The flying Mercury carried by a jet of wind in the Uffizi in Florence is one of da Bologna's major works. Bologna created this small version as a model for the monumental work.
Original: Bronze, Musée du Louvre, Paris.
ars mundi museum replica as cast metal with fine patina on polymer pedestal. Total height 22 cm.
About Giovanni da Bologna
Giovanni da Bologna, called Giambologna, was Michelangelo's master-class student and the main representative of Mannerism on the threshold between the Renaissance and the early Baroque.
His art represents a fusion of indigenous, Michelangelesque and antique influences. In addition to large bronze and marble sculptures, statuettes form an essential part of his œuvre.
From 1544 to 1550 he was a student of Jacques Dubroeucq in Mons, Belgium. Many of the later important masters, some of whom came from Germany and his home Italy (Hans Reichel, Hubert Gerhard, Adriaen de Vries, Pierre Franqueville, Pietro Tacca and others), studied in his workshop. The artist settled in Florence and soon became the Medici's court sculptor.
Throughout Europe, the high nobility fought over owning works by him. It is unique how many works he produced in his studio. The Pope awarded him the Order of Christ, and the Emperor himself raised him to the nobility. Until his death in 1608, Bologna was in the service of the Medici in Florence.
(Rebirth). The term describing art from around 1350 until the 16th century.
A mindset that developed in Florence in the late 14th century that was retrospectively classified as rebirth of the classical ideals of Greek and Roman antiquity. During the 15th and 16th centuries, the Renaissance spread first over Italy and then all over Western Europe and determined the entire artistic creation. Brilliant artists such as Donatello, Leonardo da Vinci, Michelangelo, Raphael, Dürer, Holbein, Cranach and Fouquet created their immortal works by following the humanistic premises and placing the human being in the centre of all thinking.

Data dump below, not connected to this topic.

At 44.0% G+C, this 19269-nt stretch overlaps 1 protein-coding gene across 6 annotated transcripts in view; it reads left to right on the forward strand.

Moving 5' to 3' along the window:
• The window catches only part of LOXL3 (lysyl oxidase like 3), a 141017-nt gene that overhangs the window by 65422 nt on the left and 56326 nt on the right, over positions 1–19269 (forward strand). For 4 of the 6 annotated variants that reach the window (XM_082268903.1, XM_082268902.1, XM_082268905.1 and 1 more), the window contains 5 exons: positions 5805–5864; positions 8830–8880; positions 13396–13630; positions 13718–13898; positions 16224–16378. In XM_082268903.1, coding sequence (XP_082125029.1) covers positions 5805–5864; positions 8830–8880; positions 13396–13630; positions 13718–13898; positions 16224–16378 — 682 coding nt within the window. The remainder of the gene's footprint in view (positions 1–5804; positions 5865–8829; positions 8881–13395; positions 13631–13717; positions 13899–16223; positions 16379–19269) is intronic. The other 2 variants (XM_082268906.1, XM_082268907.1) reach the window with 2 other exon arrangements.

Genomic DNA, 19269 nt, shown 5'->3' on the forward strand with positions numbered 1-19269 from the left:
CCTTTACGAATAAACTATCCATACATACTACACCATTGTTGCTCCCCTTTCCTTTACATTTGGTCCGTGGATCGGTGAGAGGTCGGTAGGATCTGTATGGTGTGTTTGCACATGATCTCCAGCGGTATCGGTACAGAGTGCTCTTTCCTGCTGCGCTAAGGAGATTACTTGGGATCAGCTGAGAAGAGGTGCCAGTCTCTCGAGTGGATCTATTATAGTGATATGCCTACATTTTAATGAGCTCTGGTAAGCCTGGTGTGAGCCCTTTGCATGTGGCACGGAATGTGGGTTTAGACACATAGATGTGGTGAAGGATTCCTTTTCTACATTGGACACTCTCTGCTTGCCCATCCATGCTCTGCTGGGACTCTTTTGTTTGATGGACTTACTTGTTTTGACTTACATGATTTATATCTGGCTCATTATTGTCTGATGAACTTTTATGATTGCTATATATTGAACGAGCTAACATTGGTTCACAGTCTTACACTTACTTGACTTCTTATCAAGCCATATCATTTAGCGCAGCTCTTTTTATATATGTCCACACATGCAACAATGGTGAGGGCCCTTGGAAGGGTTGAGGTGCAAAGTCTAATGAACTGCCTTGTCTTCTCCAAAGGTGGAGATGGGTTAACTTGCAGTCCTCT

Renaissance experienced its heyday in literature through dramatic works and poems of William Shakespeare.
At the end of the 16th century, the Renaissance had to give way to the opulence of baroque, before its ideas experienced a rebirth in the classicism of the 18th century.
A true-to-the-original reproduction of an artwork in the same size and with the best possible material and colour uniformity.
The mould is usually taken directly from the original so that the replication reproduces even the finest details. After casting the replication, using the most appropriate method, the surface is polished, patinated, gilded or painted according to the original.
A replication of ars mundi is a recognizable copy of the original.
A plastic work of sculptural art made of wood, stone, ivory, bronze or other metals.
While sculptures from wood, ivory or stone are made directly from the block of material, in bronze casting a working model is prepared at first. Usually, it is made of clay or other easily mouldable materials.
The prime time of sculpture after the Greek and Roman antiquity was the Renaissance. Impressionism gave a new impulse to the sculptural arts. Contemporary artists such as Jorg Immendorf, Andora, and Markus Lupertz also enriched sculptures with outstanding works.